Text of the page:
Taking Stock Mid-Year

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This is a good time of year to take stock of how things are going in your teen's life. We are approaching a half-way-point in the school year; we are through the holidays and looking toward the latter half of the year. Now is the time to prepare for those possibly upcoming problems.

Is this the year your son graduates? Will your daughter attend prom in a few months? Are your kids planning a trip this summer or starting college in the fall, or is there a job or wedding on the horizon? Answer these questions as a way of preparing yourself for what lies ahead. This is the time to discuss all the possible events associated with your teen's future plans. The time to make sure they even have any plans is right now.

With every major event in a person's life come assorted emotions and reactions. Your teen may already be concerned and experiencing stress about an event that is months away. The zit they have today may bring on worries about their face being cleared up for the prom. The test they just failed might be the one that keeps them from college, at least in their minds. Are they worried about their first day on a new job for which they have not yet been hired? Maybe it is the wedding dance and they cannot dance at all.

Sure, to us it seems silly to worry today about things we cannot control or events far in our future. To a teen, it may be a constant source of stress. They need reassurance and the self-confidence to go through the milestones along the path to adulthood.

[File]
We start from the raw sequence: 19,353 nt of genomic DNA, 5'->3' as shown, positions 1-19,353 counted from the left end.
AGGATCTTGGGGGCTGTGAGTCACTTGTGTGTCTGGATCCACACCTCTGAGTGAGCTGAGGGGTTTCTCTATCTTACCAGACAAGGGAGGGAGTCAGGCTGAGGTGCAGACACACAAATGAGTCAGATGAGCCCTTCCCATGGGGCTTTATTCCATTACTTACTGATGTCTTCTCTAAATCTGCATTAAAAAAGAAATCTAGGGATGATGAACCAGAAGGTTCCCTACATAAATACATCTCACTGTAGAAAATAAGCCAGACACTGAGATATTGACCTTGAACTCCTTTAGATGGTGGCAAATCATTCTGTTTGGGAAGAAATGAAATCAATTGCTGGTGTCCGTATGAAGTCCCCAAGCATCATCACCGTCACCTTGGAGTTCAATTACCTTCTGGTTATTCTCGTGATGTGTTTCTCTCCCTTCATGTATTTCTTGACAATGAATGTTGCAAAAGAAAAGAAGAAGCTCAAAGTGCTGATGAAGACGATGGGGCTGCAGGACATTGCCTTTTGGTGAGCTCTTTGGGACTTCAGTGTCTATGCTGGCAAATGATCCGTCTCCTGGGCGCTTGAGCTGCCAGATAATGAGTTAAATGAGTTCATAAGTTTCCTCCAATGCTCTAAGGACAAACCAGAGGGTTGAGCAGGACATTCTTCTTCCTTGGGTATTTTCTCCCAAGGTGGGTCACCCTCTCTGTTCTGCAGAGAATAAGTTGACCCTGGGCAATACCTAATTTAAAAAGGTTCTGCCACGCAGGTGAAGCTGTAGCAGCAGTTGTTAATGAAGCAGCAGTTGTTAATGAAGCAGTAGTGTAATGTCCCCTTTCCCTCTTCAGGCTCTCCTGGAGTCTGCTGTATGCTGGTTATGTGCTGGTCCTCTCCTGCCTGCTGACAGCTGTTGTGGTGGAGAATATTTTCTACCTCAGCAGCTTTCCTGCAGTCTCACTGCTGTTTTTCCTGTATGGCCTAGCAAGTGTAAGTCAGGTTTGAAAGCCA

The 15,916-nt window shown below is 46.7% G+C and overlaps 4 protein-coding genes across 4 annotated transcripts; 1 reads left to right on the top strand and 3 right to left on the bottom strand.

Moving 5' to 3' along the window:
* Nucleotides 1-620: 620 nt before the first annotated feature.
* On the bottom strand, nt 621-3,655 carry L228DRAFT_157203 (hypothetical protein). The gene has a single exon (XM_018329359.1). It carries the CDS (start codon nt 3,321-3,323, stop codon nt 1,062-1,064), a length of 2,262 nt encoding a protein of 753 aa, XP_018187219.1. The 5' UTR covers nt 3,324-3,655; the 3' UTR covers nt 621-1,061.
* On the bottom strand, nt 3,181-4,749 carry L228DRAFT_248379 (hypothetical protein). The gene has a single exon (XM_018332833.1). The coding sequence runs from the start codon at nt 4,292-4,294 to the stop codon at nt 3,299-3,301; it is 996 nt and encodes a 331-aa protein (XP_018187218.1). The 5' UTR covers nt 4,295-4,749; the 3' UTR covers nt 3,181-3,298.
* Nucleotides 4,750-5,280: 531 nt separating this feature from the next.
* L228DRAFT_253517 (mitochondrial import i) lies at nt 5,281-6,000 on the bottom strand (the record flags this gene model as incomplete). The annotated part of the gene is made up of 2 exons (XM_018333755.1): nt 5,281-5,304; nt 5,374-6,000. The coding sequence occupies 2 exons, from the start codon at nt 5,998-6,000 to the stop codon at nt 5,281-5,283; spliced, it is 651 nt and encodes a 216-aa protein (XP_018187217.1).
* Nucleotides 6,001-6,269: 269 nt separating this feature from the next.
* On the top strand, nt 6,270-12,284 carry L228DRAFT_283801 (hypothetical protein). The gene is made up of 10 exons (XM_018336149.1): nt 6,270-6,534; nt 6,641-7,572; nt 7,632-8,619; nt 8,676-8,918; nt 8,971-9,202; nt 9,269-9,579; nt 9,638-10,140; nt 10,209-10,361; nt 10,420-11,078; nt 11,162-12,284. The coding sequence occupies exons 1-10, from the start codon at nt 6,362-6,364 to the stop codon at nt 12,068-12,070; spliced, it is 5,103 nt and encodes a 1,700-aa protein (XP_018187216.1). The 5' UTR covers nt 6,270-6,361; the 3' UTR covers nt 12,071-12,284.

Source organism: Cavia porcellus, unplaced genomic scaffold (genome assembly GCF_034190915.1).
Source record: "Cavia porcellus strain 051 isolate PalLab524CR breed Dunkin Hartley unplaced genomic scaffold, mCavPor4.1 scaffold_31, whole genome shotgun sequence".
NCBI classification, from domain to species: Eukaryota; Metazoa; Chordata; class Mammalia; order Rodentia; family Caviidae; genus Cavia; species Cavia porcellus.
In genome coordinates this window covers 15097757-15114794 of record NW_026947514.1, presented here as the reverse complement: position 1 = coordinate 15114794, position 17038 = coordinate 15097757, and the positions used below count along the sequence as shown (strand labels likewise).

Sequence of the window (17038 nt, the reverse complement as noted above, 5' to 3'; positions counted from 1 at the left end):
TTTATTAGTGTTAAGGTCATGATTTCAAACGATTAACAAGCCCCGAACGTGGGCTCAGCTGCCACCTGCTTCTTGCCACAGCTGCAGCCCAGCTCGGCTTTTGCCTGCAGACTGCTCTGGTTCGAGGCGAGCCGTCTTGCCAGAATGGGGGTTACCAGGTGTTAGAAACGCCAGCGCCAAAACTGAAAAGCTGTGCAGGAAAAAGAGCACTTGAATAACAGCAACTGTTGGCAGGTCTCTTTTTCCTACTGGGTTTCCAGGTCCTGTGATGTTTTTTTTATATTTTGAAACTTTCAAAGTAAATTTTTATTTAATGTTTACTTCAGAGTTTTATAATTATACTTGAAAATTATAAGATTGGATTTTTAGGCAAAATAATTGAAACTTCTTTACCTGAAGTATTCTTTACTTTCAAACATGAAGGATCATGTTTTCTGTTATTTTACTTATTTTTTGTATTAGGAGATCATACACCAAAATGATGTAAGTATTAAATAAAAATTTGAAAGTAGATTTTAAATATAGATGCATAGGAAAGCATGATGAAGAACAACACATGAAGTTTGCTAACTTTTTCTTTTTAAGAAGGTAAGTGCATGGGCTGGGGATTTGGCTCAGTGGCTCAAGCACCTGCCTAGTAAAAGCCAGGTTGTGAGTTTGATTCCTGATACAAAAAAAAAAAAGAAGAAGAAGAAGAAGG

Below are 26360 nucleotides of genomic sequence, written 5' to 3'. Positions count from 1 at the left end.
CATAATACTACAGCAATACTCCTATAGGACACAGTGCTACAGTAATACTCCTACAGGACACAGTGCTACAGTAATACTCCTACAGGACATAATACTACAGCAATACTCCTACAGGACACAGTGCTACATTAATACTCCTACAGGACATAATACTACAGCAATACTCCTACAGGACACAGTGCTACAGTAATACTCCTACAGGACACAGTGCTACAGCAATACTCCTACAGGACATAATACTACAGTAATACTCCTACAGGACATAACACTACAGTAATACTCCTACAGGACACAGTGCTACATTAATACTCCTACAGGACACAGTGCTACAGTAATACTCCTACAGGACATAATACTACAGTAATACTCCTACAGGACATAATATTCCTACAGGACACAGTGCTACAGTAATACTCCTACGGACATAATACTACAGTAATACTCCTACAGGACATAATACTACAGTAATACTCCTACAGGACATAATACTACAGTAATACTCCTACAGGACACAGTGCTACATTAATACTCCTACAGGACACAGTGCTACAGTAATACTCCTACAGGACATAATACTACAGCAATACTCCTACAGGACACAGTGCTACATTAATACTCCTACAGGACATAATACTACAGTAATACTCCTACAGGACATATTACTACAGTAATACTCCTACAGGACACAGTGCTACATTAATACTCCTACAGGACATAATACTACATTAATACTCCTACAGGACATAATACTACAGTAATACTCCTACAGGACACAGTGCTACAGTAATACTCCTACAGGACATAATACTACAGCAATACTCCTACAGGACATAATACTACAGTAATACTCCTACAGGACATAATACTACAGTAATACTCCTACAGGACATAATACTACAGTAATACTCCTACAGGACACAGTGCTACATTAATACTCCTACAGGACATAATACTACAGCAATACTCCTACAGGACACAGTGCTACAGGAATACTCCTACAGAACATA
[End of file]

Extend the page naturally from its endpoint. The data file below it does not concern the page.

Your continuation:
We add to our teen's stress when we talk about them getting into what we consider the best college for them, suggesting a mate or picking what their future career should be. We must be tolerant of their choices as long as they are not harmful. There is a time for advice and another for just support. Parents must learn to know the difference.

One of the hardest things for a parent to do is to sit back and watch kids make poor choices. Help your children by reserving opinions about those things that are too distant, too unlikely to become reality, and not worthy of an adult reaction. Save your energy to fight those battles necessary to their future well-being and safety. If it is not a life and death matter, forget it.

When a 13-year-old teen says he thinks he will skip college and bum around the country, don't lose your mind. When your daughter confesses that medicine is just one possible career choice, but she's decided to become a lion tamer, smile sweetly and take a deep breath. But if your teen is thinking about making a dangerous life choice, you must convince them to think about it. If they start for the door, every parent has the right and responsibility to stop them to save their child.

So what is the answer to this dilemma'? The answer is, "Don't sweat the small stuff" Encourage and support your teen's efforts and plans, but do not get more involved than necessary. Only interfere and give advice in really important matters. And, lastly, when you take stock of their lives and what must be done, make sure it is for their benefit and not yours.

Credits: Jo Ann Wentzel

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